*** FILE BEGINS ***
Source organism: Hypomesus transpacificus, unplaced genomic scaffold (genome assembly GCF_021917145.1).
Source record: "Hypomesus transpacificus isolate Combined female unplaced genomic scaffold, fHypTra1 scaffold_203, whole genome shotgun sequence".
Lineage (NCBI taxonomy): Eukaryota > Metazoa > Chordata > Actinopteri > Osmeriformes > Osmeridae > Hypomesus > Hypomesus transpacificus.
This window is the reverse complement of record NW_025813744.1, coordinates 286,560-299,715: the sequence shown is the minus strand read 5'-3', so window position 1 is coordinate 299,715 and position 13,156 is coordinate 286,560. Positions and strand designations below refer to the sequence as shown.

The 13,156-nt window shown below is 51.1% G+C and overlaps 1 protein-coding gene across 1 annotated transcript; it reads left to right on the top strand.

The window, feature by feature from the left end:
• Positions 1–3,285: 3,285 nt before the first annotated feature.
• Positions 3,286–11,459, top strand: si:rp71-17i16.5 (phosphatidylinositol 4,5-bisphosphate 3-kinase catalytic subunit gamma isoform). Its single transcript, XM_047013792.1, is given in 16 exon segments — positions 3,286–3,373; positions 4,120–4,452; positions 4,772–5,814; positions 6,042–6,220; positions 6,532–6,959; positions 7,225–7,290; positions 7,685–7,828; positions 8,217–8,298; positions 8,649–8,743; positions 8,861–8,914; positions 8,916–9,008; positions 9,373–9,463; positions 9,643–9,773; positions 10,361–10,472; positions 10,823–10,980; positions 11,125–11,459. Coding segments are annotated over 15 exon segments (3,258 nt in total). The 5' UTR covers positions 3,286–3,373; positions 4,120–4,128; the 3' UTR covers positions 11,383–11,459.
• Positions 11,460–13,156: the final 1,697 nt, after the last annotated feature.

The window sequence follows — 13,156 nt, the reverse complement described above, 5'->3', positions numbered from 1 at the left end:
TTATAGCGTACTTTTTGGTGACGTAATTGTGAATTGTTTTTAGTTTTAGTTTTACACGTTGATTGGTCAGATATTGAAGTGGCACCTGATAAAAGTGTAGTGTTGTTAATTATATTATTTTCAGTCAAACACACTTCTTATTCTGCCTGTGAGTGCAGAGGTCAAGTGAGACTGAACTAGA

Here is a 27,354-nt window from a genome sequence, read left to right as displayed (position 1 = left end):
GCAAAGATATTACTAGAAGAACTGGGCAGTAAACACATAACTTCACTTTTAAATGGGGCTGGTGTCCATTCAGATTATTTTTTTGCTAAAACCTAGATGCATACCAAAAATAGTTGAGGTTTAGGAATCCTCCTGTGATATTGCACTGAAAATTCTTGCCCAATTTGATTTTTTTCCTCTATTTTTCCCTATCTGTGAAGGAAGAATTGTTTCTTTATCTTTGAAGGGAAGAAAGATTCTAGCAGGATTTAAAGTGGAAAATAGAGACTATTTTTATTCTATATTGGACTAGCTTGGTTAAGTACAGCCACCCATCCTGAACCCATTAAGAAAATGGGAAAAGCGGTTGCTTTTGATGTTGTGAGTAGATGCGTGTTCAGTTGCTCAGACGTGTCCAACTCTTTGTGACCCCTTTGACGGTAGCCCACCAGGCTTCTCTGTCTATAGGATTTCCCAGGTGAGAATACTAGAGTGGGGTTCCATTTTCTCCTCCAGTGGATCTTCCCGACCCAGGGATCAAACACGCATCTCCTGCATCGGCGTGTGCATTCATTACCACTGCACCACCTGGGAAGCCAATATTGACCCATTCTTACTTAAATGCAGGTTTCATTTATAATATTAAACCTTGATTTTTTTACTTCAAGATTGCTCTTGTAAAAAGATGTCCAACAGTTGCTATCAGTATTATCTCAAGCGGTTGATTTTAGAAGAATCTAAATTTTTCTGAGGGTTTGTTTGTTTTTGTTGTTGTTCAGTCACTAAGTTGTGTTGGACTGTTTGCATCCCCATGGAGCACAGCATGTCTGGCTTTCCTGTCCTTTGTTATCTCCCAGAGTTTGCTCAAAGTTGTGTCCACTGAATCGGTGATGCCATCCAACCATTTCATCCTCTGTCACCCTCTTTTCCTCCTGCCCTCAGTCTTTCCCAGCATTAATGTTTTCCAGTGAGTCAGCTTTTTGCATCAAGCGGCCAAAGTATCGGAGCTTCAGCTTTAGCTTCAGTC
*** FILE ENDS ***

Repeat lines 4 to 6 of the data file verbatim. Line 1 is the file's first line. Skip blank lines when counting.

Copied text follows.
This window is the reverse complement of record NW_025813744.1, coordinates 286,560-299,715: the sequence shown is the minus strand read 5'-3', so window position 1 is coordinate 299,715 and position 13,156 is coordinate 286,560. Positions and strand designations below refer to the sequence as shown.

The 13,156-nt window shown below is 51.1% G+C and overlaps 1 protein-coding gene across 1 annotated transcript; it reads left to right on the top strand.

The window, feature by feature from the left end: